• Are there co-benefits or adverse effects? GEC’s co-benefits and adverse effects are primarily the same as those related to advanced nuclear technologies. For more information, please see our deep dive report on nuclear power.

  • Key uncertainties / Open questions: Key uncertainties include whether GEC’s efforts are necessary to increase advanced reactor production and deployment, the marginal impact of focusing on the US, and its room for more funding.

  • Bottom line / Next steps: We classify GEC as one of our top recommendations to reduce climate change. We believe donations to GEC are within the range of the most cost-effective giving opportunities we have identified, and could additionally increase its organizational growth trajectory. We plan to continue to assess our key uncertainties, and believe that we will be able to substantially improve our understanding of the severity and importance of these uncertainties as GEC executes its strategies in 2023.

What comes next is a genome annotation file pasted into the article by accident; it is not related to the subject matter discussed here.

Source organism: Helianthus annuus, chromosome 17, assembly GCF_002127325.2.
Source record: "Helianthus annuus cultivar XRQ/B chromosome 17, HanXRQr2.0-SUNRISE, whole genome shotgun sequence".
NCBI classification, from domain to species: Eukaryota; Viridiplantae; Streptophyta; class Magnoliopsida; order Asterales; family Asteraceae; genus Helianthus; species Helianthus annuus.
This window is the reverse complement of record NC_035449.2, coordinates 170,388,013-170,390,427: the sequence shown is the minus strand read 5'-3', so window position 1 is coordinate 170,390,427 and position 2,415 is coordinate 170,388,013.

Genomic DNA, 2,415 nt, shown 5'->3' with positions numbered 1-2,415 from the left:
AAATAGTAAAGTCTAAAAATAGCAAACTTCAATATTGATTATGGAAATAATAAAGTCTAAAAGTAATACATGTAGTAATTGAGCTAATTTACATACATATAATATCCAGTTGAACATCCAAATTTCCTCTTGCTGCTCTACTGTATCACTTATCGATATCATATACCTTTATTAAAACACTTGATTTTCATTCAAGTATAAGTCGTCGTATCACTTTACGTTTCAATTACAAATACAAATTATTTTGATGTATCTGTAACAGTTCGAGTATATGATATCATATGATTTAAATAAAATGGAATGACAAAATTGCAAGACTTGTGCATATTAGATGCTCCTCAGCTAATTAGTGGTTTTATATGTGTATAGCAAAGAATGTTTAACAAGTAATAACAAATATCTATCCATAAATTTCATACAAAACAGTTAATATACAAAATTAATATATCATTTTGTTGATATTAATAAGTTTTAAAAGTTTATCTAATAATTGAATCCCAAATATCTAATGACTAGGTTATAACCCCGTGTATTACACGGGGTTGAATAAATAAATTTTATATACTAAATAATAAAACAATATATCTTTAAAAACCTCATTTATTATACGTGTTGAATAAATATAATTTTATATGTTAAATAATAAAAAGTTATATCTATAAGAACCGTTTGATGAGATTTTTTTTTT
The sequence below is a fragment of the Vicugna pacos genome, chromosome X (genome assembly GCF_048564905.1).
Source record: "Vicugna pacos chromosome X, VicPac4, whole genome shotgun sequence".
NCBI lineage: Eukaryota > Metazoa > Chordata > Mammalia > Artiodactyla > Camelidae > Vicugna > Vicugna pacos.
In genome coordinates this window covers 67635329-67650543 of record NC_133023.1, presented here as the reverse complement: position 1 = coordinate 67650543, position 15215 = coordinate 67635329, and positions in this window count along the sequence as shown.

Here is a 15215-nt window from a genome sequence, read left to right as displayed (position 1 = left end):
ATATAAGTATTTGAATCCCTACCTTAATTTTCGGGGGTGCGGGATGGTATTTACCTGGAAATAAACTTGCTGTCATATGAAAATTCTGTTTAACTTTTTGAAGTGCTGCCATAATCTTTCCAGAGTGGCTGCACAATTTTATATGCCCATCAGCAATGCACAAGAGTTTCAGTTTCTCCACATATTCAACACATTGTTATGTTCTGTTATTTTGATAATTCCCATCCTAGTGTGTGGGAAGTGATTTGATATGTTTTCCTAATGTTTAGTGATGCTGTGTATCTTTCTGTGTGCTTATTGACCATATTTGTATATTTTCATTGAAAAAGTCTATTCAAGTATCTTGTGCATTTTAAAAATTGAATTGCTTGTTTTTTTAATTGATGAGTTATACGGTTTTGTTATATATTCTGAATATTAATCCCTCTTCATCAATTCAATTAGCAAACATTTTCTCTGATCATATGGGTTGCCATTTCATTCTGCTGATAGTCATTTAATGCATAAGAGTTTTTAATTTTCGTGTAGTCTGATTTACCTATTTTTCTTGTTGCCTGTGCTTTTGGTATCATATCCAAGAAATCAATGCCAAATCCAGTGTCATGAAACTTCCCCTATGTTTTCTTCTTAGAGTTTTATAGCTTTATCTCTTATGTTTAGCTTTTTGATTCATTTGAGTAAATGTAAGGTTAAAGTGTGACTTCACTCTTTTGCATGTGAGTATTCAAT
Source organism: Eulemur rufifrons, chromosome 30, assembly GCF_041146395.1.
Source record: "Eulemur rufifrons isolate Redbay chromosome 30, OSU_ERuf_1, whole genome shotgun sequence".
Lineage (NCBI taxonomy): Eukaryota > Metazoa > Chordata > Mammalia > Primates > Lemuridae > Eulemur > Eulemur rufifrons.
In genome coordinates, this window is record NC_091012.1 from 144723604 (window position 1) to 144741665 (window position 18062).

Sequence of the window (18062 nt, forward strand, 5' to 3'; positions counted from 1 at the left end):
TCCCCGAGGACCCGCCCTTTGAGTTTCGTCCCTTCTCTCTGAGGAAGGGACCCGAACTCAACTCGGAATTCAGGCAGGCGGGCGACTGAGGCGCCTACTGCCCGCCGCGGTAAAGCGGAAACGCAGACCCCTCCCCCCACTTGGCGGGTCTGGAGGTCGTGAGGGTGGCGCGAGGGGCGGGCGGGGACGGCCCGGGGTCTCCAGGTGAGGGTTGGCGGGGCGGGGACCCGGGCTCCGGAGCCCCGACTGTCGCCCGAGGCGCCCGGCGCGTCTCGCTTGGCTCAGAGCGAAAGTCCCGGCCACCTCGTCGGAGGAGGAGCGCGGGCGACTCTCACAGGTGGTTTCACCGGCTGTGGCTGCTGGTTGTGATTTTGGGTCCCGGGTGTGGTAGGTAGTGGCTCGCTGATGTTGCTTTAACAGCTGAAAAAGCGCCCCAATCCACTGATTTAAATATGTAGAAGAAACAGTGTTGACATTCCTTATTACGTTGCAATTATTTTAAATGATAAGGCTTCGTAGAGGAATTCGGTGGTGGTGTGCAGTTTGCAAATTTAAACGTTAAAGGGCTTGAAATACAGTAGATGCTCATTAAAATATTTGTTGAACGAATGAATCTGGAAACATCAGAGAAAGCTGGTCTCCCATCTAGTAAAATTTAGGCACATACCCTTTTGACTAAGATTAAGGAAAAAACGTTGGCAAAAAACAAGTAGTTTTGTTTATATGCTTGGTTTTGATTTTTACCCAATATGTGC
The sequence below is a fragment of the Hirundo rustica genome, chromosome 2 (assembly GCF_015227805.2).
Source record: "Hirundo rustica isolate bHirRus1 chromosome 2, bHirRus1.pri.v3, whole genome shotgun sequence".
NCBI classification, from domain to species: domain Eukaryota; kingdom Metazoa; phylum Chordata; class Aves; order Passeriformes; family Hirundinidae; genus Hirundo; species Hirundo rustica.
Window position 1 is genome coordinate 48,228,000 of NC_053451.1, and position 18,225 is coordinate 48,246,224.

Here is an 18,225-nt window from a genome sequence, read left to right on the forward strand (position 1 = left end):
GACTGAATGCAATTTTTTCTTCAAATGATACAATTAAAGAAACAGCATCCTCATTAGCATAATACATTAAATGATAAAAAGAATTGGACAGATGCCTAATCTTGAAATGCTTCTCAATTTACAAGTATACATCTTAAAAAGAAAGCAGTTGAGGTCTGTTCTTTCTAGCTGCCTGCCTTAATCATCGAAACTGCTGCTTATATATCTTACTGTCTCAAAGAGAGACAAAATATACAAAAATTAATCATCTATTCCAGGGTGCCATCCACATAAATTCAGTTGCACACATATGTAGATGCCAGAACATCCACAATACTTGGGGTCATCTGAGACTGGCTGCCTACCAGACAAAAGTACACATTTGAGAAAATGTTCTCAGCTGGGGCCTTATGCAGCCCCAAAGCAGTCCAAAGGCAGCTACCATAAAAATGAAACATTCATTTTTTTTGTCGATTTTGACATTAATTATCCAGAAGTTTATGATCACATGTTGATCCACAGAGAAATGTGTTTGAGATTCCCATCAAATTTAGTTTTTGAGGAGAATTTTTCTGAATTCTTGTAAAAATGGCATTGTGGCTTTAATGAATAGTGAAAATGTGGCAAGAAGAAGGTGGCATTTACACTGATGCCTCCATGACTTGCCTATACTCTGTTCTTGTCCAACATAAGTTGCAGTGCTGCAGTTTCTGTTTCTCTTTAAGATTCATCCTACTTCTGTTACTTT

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This is a non-partisan analysis (study or research) and is provided for educational purposes.


[1] As a heuristic to guide our research prioritization, we consider something to plausibly be within the range of cost-effectiveness we would consider for a top recommendation if its estimated cost-effectiveness is within an order of magnitude of $1/tCO2e (i.e., less than $10/tCO2e).